At risk of an energy drought

The challenge to shift to a cleaner energy mix is made all the more difficult in regions where drought is prevalent. Only wind and solar tick all the boxes.

Countries struggling to plot a greener energy mix face the extra headache of water scarcity from drought, squeezing their options as they look to cut carbon emissions and source locally.

Energy choices are still wide open, from hydrogen to wind power and clean coal, in electricity generation and road transport.

Yet accounting for water, to allow for climate change and concerns that energy demand compounds water scarcity, forces trade-offs.

For example, policymakers seeking more secure supplies of liquid transport fuels find that both tar sands and biofuels use more water than conventional gasoline – estimates put corn ethanol at 100 or 1,000 times more.

And in a trade-off with cutting carbon emissions, the unproven technology of carbon capture and storage could cut CO2 emissions from coal-fired power plants by 90 per cent, but increase water consumption by the same amount.

Low-carbon geothermal and hydro power can both use far more water than fossil fuels. The exceptions are wind and solar power, which tick all the boxes (local, low carbon and low water).

Shale gas can use more freshwater from underground supplies than conventional oil and gas, posing a limit on growth and a risk for groundwater contamination.

Water is a growing concern because most of the rise in energy demand will be in developing countries, notably in Africa which already faces stiff challenges including competition with irrigation for farming and access to safe drinking water.

Meanwhile increasingly erratic rainfall is one of the main climate change impacts already observed, from Australia to the Mediterranean and to the Indian monsoon, alongside higher temperatures and more frequent heat waves.

Energy source

Water is used for resource extraction (oil, gas, coal, biomass), energy conversion (refining and processing) and power generation.

In primary energy extraction and refining academics agree that biofuels consume by far the most water, roughly followed in descending order by tar sands, conventional crude oil, coal, uranium and natural gas.

Biofuels are especially thirsty, depending on the level of irrigation, because of the water used to grow farm crops such as corn and then refine these into ethanol.

Water scarcity has been a theme at the major World Water Forum in Marseille this week, where the UN's World Water Development Report cited research that biofuels require up to 1,000 times more water than gasoline, per kilometre.

A Harvard University study reported corn ethanol as one to two orders of magnitude (10 to 100 times) more thirsty than alternatives.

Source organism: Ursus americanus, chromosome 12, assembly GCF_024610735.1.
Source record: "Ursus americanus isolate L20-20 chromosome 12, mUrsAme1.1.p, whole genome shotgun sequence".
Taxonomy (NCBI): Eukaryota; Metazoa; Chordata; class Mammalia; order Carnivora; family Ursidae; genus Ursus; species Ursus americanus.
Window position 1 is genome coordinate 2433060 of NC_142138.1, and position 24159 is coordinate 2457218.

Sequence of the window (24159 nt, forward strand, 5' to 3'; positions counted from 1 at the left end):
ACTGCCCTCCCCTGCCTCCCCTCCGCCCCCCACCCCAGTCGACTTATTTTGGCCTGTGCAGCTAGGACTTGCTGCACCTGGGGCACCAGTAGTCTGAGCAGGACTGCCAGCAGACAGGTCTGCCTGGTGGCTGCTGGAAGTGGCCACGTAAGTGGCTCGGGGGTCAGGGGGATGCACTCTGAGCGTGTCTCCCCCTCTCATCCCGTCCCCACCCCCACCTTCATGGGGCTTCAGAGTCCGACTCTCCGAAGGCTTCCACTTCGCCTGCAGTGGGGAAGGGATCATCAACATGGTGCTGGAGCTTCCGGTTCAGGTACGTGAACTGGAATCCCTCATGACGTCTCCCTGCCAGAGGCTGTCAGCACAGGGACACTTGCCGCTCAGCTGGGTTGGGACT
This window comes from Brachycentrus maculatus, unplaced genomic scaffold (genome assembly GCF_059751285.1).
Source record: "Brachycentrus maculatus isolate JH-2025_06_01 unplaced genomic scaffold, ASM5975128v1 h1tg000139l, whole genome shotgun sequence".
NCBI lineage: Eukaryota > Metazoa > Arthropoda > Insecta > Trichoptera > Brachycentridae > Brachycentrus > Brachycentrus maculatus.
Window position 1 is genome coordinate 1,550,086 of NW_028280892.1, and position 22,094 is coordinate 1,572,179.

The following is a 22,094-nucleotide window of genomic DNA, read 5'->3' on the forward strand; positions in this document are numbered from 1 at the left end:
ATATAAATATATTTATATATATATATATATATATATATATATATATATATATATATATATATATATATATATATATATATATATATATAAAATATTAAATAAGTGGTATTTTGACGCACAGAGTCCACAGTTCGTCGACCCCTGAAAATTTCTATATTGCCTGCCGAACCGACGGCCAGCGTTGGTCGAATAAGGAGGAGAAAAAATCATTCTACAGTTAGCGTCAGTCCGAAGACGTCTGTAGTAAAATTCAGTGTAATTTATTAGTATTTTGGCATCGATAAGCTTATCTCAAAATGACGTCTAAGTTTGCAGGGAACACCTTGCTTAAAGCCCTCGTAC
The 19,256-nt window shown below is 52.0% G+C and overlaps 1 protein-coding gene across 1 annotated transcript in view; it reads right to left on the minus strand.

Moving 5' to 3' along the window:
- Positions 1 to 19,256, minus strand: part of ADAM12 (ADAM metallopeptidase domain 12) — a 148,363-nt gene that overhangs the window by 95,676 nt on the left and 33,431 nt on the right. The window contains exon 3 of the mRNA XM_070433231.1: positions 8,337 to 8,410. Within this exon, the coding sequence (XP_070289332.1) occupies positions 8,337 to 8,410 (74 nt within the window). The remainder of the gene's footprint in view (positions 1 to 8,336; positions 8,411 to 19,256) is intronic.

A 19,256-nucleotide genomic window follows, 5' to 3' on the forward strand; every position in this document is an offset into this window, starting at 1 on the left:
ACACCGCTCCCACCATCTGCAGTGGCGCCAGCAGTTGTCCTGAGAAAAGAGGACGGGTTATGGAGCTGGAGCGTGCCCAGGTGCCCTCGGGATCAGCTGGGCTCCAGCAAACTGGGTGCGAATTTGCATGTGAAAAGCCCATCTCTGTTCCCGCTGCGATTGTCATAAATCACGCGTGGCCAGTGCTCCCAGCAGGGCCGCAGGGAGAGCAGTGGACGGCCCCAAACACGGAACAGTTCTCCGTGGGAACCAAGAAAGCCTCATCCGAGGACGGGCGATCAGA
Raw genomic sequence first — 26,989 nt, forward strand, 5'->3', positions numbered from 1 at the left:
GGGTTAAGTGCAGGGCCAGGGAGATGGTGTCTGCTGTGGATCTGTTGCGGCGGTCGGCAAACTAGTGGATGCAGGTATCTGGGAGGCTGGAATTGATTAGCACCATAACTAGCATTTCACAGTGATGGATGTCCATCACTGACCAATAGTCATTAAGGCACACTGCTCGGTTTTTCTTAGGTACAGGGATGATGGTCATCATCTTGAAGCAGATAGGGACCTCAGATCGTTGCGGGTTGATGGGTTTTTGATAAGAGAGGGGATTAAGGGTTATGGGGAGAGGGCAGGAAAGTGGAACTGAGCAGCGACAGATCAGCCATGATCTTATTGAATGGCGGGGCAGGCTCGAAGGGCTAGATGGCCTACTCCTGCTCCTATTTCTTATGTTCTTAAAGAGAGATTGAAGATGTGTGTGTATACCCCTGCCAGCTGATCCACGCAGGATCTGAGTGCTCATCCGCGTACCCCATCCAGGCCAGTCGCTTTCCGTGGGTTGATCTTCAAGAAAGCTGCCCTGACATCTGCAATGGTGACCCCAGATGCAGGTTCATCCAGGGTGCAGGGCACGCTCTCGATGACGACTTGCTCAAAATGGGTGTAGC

Meanwhile, shale gas appears to be in the same range as conventional gas, but poses a threat as exploitation grows.

A report prepared for the US Department of Energy in 2010 ("Water Management Technologies Used by Marcellus Shale Gas Producers") found an average US well used 2.2 million gallons of freshwater, and concluded that for the vast Marcellus field in the east of the country: "If the number of new shale gas wells continues to rise rapidly, water supplies could become a barrier."


Electricity generation also compounds water use, for example in cooling to remove waste heat and to generate steam to drive a turbine.

A Global Environment Facility report, also published this week, estimated that an average, 1 gigawatt thermal power plant (burning fossil fuels or using nuclear power generation) used the equivalent of 25 Olympic-sized swimming pools a day.

But there are differences: in particular the experimental technology carbon capture and storage (CCS), meant to all but eliminate CO2 emissions from fossil fuel power plants, increases water consumption by 50-90 per cent, according to a study by the World Energy Council (WEC).

That's because of cooling in the CO2 capture process itself and because extra energy is needed to run the plant.

After CCS and hydro power (potentially a massive water consumer through evaporation), in descending order come nuclear power and then traditional coal power, advanced coal, gas, solar and wind power, according to the WEC study.

Consumption is an equal concern in developed countries: the east of England was recently declared in drought, an expected climate trend which led the ratings agency Standard and Poor's to warn of higher costs to water and power companies.

Britain's Environment Agency says the electricity generation sector is the second biggest abstracter after public water.


The key concern is that emerging sources of energy worldwide, from tar sands to biofuels and CCS technology, are more water-intensive than traditional fuels, while curbing water use may conflict with cutting carbon.

The UN report this week made recommendations including:

1. Improve water data (water consumption estimates for shale gas and tar sands, massive emerging resources, are sometimes contradictory).

2. Integrate water and energy plans and policy, given that mutual dependence can reinforce demand: water is needed to produce energy, and energy to extract water.

3. Support fuels which are local, low-carbon and low-water.

4. Use reclaimed water (from industry or waste) for energy production wherever possible.

5. Invest in water and energy conservation and efficiency.

This story was originally published by Reuters. Reproduced with permission.

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